Hosting a Tweetchat, or how to make an hour fly

Categories: Community Engagement.

On 3 July 2014 I hosted my second tweetchat via @wenurses; I asked about the future of role of hospices, particularly in the light of the Commission into the Future of Hospice Care report of 2013. I raised this question as I felt it had gone quiet and I believe the Commission’s work and final challenges to the hospice world are too important to ignore.

But what is a tweetchat? It’s a planned time and date when anyone using Twitter can join in a discussion that has been given a purpose, a profile, with a presence, a profit (adding value through shared knowledge) as well as being creative – I’m paraphrasing @learnhospice Sarah Russell, here.

Each chat has a theme and a hashtag; the @wenurses chats use #wenurses. So long as you follow that hashtag you can keep track of the conversation. There is more information about the chats and the on line community created by Teresa and Nick Chinn on the @wenurses website. I must point out the chats are not exclusively for nurses, you can get a variety of patients, organisations and individuals from the Twitter-sphere contributing. The chats cover many topics; it may pay to watch one or two if you prefer before joining in.


So, why offer to host a chat? I have become an enthusiast of social media (often referred to as SoMe) as it offers opportunities to make connections giving direct links to institutions and individuals who are of interest. The chats are a chance to share one’s own expertise, and get the viewpoints, experience and questions of others.

@wenurses have a form you must complete to submit an idea for a chat. It is useful to think about your idea, and have some links to pre-chat reading ready to submit. Be warned though if you come up with an interesting question on SoMe, @wenurses may ask you to be a host. Once agreed, and with a date set, I spend the intervening time watching for relevant articles, blog pieces and so on and start to collate them on a word document with the links embedded. Overall my preparation and chat time totals about two or three days.

As I get nearer the day I add a series of questions and comments about the theme of the chat to the document; I type them out ready with hashtags and Twitter handles as appropriate. That way I can cut and paste them into the chat as required knowing they are within the 140 character limit. To reassure myself I end up with a list of about 15 or so questions and links; I might end up only using a few of them, depending on how the chat goes.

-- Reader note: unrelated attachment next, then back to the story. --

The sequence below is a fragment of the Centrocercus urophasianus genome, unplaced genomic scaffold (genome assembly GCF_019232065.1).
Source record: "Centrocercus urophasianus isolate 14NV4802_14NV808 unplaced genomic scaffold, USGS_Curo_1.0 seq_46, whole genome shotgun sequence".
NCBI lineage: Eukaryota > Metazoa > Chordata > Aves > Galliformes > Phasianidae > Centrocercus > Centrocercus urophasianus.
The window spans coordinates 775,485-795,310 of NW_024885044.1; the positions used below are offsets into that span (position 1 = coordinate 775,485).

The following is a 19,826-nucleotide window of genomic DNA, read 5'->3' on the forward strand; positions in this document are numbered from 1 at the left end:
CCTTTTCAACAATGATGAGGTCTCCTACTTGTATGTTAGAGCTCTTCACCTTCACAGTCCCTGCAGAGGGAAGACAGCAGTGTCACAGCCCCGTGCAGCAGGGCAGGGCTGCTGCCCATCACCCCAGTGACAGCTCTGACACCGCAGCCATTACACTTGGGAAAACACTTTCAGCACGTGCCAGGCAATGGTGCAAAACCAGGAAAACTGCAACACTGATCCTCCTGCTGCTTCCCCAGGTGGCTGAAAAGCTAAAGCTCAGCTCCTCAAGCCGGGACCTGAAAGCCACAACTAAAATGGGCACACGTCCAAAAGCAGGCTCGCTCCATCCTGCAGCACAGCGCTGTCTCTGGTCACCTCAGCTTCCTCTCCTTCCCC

In the meantime you will see your chat being tweeted and re-tweeted adding to the anticipation, and reminding you to be ready. The @wenurses team provide support as required.

As the start time approaches I make sure I’m comfortable, with a cup of tea, and feel ready to start the introductions before asking the first question. The chats are set to last an hour; as a host the time flies by and I cannot always follow all the conversations and respond; you may have a 100 or so joining in. I watch the chat develop after my opening question, then re-tweet, challenge, and add to conversations as seems best. The chat can take up a life of its own, and the host may not have to do much apart from add further questions. It helps to have a back up plan if your internet fails, e.g. email your questions to @wenurses or a co-host in advance.

The chat can seem very fast and quick moving one moment then slows down a little; that’s often a prompt to the host to ask another question; it may be one of your prepared ones, or a new one sparked by the chat itself. Many participants are regulars, and appreciate the hard work that goes into being a host.

At the end the host is expected to summarise at the end of the chat, within 24 hours is helpful to all, as it keeps the chat fresh in your mind. The full transcript is available almost immediately and that helps as an aide memoir. The limit is approx 500 words so you have to pick themes, therefore you may not get it all in the summary.

The @wenurse team produce a fascinating amount of data via the @symplur healthcare hashtag project. For me it’s really about the sharing, bringing together the Twitter community to discuss, share, challenge and explore our assumptions, make fresh connections, and take practice further. The @wenurses chats are not the only ones; there are lots out there in healthcare and education for example. Take a dip into Twitter see what you can discover; if interested you can see my chat summary and the transcript here.

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